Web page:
The Alarmist, also known as Life During Wartime, is a 1997 comedy film written and directed by Evan Dunsky and starring David Arquette, Stanley Tucci, Kate Capshaw, and Ryan Reynolds. The film is an adaptation of a play written by Keith Reddin.

The Alarmist
DVD case
Directed byEvan Dunsky
Produced byDan Stone
Lisa Zimble
Written byKeith Reddin (play)
Evan Dunsky
Music byChristophe Beck
CinematographyAlex Nepomniaschy
Edited byNorman Buckley
Bandeira Entertainment
Dan Stone, Flynn-Simchowitz
Key Entertainment
Distributed byLions Gate Films
Release date
September 5, 1997 (1997-09-05)
Running time
92 minutes
CountryUnited States



The Alarmist was reviewed by several mainstream critics. Most of them praised Stanley Tucci's performance, but criticized the film itself.

Stephen Holden from The New York Times called Tucci's performance "one of the subtlest, most delicious performances of his career". He found the first part of the film very entertaining, but considered that the movie deteriorates in its second part when it becomes more serious. "Shortly after the halfway point, "The Alarmist" takes a dramatic U-turn into a murder mystery in which Tommy suspects his boss of being the killer. At this point a movie that succeeded as a light, loopy satire of sex, salesmanship, shoddy ethics, gun nuts and geeky teen-agers finds itself seriously in over its head. Unable to decide where to go or what tone to adopt, it ends up treading water."[1]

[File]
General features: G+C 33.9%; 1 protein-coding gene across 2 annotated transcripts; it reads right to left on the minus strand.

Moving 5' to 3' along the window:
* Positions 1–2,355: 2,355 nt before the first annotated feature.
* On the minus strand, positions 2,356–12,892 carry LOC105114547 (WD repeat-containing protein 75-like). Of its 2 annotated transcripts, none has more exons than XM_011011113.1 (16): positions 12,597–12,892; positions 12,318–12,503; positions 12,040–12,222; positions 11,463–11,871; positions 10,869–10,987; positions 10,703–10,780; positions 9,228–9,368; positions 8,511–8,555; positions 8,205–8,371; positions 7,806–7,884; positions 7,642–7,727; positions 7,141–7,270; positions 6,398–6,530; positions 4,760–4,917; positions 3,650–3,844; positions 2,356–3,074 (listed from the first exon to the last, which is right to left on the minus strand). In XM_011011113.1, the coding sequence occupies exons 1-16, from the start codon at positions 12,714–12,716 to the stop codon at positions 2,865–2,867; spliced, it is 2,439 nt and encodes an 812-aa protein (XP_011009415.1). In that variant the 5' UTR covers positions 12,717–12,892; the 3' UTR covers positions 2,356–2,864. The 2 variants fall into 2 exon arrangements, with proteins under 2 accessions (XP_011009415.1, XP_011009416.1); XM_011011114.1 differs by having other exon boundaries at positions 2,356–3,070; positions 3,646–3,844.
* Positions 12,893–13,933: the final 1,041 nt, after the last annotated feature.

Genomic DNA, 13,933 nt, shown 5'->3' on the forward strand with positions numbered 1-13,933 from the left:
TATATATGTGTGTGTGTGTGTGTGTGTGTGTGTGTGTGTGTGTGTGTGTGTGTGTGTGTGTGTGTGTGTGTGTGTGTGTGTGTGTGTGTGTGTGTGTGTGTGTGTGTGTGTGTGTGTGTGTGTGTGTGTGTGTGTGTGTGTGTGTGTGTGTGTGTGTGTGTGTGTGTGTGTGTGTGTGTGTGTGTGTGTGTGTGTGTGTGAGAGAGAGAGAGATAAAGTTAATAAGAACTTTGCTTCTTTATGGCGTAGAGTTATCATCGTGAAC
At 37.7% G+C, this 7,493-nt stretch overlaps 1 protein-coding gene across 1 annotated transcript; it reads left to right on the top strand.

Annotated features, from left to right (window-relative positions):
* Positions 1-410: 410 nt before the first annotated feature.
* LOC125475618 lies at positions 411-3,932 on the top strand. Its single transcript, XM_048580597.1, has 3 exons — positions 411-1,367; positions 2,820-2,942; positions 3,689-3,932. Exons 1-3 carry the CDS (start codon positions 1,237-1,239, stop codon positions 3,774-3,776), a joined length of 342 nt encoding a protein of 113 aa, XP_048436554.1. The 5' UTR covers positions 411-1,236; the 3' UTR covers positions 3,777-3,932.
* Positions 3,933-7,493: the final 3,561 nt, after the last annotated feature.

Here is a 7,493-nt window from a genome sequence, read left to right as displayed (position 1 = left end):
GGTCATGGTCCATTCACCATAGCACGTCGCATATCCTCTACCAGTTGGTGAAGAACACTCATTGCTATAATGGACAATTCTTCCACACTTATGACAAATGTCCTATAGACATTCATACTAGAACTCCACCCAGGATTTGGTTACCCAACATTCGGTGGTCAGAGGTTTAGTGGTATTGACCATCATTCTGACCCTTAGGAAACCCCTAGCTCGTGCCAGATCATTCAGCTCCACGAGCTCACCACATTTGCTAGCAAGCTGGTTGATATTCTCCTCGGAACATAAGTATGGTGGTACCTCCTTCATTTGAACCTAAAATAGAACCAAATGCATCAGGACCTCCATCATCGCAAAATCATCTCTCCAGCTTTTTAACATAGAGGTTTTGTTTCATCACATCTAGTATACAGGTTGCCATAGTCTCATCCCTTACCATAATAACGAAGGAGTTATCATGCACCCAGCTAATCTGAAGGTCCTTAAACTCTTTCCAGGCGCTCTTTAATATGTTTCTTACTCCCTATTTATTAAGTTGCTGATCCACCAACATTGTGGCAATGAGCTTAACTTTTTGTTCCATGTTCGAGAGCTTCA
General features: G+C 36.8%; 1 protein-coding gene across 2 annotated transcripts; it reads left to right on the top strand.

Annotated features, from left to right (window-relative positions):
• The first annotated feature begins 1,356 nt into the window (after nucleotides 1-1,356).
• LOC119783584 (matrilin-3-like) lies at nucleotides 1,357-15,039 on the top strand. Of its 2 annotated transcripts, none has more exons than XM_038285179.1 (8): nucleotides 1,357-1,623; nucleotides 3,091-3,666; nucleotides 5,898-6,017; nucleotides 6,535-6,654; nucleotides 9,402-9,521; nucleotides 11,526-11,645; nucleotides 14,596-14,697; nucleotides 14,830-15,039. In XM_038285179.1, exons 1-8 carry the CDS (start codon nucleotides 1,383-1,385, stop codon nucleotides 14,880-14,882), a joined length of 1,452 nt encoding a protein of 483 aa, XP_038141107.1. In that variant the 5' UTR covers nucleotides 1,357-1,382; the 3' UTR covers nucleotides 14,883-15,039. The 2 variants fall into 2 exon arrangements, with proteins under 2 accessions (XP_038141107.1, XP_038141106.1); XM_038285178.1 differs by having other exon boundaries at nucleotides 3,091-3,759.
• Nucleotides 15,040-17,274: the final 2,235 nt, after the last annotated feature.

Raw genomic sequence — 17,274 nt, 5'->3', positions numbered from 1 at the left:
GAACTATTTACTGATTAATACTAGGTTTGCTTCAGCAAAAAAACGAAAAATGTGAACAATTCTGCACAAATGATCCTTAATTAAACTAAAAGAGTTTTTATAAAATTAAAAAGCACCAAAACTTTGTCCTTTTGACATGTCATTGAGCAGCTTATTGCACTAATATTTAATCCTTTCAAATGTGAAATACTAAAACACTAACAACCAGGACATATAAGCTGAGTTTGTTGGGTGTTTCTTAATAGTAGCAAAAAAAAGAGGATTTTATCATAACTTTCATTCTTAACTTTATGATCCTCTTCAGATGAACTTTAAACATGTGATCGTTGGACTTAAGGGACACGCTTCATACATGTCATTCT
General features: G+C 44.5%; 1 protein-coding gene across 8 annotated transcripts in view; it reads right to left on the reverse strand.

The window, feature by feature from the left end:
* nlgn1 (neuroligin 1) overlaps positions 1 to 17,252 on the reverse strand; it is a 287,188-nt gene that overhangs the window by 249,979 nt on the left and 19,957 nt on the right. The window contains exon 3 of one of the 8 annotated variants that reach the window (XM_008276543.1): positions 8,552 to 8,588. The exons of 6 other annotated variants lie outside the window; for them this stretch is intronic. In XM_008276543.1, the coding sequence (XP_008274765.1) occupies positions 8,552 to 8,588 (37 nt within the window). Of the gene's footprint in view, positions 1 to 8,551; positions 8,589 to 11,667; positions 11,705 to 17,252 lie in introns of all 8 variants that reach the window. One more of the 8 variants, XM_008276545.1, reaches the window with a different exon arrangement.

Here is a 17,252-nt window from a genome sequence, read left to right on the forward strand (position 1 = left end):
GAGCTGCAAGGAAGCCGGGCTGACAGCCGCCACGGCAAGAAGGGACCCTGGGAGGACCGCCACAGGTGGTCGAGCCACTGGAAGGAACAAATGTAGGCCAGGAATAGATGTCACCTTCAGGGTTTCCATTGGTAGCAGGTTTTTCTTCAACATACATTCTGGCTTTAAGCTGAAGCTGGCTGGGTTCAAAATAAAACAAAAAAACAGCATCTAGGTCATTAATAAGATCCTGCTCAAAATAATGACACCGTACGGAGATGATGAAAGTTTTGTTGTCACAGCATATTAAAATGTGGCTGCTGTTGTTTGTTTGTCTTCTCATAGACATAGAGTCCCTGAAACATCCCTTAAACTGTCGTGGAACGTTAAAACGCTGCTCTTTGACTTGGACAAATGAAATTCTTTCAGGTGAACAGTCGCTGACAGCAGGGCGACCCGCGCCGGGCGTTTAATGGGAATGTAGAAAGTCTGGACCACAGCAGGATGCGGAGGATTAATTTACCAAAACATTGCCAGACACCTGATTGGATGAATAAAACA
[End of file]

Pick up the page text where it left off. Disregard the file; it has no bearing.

Edward Guthmann from San Francisco Chronicle also praised Tucci's performance, but criticized the film indecision. "As a showcase for Tucci's comic skills, "The Alarmist" succeeds. We start the film feeling buoyed by his roosterlike energy and audacity, and we end it feeling let down by a script that can't quite decide what it wants to say."[2] Steve Davis from The Austin Chronicle called The Alarmist a "near-pointless movie" and wrote: "Perhaps the greatest sin of The Alarmist is its complete waste of Tucci in the role of Heinreich Grigoris, Hudler's paternal but unscrupulous mentor. Tucci never takes off; it's a stillborn performance. Maybe if Tucci had found something with which to work, the movie in turn might have found the center it so badly needs. As it is, The Alarmist is a movie that doesn't ring any bells."[3]


  1. ^ Holden, Stephen (October 16, 1998). "'The Alarmist': Peddling Home Security by Hook and Crook". The New York Times. Retrieved May 26, 2017.
  2. ^ Guthmann, Edward (November 6, 1998). "Tucci Steals Show in `Alarmist'". San Francisco Chronicle. Retrieved May 26, 2017.
  3. ^ Davis, Steve (November 30, 1998). "The Alarmist". The Austin Chronicle. Retrieved May 26, 2017.

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